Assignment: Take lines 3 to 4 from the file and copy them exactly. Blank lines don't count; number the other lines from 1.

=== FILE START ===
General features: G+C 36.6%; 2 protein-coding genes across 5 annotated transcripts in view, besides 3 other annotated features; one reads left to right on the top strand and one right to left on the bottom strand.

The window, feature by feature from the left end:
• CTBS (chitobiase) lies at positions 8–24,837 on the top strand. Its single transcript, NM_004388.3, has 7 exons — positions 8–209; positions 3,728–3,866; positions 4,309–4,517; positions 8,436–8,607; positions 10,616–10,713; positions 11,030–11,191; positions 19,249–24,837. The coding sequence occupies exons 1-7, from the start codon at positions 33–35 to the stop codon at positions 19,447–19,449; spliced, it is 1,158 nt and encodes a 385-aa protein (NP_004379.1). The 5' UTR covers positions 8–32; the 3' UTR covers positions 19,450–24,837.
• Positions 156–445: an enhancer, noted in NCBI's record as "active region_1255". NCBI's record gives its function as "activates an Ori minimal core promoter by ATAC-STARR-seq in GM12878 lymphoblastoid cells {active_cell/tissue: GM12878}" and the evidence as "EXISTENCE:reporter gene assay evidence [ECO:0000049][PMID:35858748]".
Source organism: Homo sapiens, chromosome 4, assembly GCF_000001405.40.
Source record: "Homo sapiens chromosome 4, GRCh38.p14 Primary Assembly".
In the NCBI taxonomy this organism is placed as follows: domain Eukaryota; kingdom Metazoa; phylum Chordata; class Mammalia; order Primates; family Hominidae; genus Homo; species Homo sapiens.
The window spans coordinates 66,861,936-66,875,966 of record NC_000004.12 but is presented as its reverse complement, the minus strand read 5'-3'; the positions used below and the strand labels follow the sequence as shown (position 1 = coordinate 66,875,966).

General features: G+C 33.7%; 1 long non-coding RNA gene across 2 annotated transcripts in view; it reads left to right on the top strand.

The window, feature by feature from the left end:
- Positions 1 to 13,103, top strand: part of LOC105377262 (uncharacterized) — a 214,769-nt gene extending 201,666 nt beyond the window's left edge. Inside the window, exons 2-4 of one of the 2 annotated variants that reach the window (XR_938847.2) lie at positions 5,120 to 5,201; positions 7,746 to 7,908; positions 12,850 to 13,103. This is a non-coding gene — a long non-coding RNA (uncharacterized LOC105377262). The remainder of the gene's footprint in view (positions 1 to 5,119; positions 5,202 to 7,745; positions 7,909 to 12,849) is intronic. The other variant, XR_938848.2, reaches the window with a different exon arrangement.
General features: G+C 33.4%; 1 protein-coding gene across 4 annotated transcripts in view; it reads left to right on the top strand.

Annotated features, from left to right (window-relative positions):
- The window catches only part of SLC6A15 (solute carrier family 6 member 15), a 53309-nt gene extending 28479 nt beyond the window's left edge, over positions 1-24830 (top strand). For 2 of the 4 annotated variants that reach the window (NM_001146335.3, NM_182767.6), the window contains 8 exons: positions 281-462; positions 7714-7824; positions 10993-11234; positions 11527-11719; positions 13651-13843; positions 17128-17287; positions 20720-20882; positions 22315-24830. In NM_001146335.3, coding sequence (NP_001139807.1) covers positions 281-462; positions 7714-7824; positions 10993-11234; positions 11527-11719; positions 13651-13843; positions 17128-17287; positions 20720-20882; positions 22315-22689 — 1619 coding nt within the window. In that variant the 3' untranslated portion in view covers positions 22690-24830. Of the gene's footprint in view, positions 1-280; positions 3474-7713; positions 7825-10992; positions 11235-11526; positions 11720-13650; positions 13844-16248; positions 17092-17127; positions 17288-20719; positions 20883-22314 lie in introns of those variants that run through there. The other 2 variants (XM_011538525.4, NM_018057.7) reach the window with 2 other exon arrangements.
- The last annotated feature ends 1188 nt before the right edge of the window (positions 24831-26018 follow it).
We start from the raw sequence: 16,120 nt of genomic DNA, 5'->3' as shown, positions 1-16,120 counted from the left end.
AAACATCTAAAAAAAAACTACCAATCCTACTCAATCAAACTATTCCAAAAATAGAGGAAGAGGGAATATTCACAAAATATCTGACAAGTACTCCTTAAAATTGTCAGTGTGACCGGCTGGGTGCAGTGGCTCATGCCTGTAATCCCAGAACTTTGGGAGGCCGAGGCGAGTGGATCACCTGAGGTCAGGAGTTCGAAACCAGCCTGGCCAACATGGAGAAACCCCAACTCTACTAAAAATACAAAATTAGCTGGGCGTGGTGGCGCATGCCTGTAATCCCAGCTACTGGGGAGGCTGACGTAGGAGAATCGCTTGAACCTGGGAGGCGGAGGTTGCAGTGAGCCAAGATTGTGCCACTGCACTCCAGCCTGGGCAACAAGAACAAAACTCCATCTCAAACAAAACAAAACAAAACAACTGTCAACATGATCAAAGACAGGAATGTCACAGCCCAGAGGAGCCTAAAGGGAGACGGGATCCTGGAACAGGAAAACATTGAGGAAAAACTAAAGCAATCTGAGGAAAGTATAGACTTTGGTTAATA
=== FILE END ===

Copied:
• CTBS (chitobiase) lies at positions 8–24,837 on the top strand. Its single transcript, NM_004388.3, has 7 exons — positions 8–209; positions 3,728–3,866; positions 4,309–4,517; positions 8,436–8,607; positions 10,616–10,713; positions 11,030–11,191; positions 19,249–24,837. The coding sequence occupies exons 1-7, from the start codon at positions 33–35 to the stop codon at positions 19,447–19,449; spliced, it is 1,158 nt and encodes a 385-aa protein (NP_004379.1). The 5' UTR covers positions 8–32; the 3' UTR covers positions 19,450–24,837.
• Positions 156–445: an enhancer, noted in NCBI's record as "active region_1255". NCBI's record gives its function as "activates an Ori minimal core promoter by ATAC-STARR-seq in GM12878 lymphoblastoid cells {active_cell/tissue: GM12878}" and the evidence as "EXISTENCE:reporter gene assay evidence [ECO:0000049][PMID:35858748]".